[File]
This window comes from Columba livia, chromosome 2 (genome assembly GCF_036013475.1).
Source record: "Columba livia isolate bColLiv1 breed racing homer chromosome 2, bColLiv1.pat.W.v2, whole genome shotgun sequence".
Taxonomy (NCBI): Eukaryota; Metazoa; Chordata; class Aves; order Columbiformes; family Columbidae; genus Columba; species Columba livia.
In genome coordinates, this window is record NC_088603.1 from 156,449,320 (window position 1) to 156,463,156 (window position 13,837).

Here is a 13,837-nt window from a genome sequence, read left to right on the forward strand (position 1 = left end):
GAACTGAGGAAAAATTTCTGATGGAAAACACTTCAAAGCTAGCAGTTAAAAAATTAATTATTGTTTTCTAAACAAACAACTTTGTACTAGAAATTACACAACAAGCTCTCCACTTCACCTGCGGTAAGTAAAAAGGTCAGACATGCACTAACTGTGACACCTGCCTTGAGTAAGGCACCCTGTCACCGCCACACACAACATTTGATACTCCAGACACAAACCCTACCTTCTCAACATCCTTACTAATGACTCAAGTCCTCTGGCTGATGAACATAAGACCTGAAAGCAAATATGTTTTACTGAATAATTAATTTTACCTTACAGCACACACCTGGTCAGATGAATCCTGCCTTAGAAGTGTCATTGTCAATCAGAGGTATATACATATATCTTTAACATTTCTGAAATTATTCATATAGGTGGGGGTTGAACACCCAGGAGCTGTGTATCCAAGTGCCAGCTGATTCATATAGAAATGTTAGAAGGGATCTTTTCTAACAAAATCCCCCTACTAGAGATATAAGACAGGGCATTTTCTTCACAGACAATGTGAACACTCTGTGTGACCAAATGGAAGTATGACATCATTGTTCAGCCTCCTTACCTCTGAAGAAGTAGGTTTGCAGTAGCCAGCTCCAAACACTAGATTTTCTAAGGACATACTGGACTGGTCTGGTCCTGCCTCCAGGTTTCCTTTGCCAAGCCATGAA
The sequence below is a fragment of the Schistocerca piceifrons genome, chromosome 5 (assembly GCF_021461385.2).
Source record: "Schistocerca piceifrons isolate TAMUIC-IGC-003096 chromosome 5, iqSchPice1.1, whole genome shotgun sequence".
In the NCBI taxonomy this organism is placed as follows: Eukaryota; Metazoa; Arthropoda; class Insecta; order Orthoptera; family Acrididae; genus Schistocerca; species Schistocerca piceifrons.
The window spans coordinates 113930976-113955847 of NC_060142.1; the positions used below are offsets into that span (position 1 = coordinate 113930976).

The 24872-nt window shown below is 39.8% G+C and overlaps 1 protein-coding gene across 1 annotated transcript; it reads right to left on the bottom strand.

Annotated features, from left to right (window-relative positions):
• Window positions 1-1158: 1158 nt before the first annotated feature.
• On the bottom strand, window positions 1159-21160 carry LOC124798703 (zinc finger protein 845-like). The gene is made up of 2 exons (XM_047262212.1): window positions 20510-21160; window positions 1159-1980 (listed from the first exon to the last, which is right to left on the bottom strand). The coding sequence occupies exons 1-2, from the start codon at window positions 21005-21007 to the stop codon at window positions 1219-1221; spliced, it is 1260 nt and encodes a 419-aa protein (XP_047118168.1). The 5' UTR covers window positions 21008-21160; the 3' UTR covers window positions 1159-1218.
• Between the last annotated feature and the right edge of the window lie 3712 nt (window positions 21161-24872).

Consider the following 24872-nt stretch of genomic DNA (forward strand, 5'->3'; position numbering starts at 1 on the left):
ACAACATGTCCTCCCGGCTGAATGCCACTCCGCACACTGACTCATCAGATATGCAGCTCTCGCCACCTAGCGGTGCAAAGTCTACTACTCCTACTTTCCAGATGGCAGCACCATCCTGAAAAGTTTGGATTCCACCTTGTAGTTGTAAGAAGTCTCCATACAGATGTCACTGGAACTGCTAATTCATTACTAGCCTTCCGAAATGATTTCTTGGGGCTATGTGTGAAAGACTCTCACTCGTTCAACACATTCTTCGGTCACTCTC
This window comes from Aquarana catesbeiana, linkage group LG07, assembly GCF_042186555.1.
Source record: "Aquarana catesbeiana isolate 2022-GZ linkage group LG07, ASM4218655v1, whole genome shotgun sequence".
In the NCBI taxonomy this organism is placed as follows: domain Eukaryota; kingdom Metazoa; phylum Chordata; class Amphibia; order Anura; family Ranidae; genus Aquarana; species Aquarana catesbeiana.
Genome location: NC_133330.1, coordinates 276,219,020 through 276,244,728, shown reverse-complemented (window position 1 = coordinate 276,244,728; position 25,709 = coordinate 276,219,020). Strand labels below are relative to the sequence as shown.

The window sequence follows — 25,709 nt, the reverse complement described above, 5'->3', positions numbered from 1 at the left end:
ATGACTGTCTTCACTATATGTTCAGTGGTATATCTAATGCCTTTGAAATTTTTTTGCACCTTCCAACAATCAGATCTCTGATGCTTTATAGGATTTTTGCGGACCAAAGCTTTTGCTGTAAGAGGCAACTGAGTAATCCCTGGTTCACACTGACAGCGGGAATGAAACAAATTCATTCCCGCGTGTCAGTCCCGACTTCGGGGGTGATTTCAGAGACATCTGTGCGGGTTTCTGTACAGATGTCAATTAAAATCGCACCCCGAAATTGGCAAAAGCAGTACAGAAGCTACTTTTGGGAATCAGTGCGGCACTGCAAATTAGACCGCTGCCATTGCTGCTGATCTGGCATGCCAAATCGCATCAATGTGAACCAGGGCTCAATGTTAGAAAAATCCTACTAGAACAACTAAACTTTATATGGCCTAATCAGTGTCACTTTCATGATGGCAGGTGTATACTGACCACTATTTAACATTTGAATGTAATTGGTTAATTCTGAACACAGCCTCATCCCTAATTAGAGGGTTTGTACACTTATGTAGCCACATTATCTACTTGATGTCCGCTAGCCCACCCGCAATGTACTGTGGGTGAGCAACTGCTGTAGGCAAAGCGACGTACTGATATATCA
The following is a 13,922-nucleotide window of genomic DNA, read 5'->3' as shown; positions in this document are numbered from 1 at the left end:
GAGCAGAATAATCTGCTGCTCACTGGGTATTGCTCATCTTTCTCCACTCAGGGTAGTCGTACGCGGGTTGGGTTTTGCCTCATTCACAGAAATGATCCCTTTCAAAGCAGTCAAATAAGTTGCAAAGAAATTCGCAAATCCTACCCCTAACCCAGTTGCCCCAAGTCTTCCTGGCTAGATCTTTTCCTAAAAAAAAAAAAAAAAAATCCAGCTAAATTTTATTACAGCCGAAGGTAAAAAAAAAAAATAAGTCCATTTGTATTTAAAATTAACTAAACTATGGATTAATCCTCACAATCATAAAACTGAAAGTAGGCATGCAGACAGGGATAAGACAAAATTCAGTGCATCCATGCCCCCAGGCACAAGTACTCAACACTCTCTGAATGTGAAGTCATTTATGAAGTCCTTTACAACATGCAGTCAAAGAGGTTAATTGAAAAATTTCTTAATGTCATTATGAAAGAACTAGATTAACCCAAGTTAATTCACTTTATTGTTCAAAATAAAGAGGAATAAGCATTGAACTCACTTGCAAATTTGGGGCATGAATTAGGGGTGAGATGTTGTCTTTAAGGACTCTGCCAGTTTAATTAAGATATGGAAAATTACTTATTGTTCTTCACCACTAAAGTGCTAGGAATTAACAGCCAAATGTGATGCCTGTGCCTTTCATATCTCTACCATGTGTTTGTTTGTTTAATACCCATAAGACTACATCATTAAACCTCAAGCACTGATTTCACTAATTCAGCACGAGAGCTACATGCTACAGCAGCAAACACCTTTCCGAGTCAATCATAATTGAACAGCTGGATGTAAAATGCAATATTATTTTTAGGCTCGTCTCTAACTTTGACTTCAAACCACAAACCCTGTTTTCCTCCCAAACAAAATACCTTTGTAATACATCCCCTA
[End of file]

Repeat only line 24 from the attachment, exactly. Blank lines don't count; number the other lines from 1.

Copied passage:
The following is a 13,922-nucleotide window of genomic DNA, read 5'->3' as shown; positions in this document are numbered from 1 at the left end: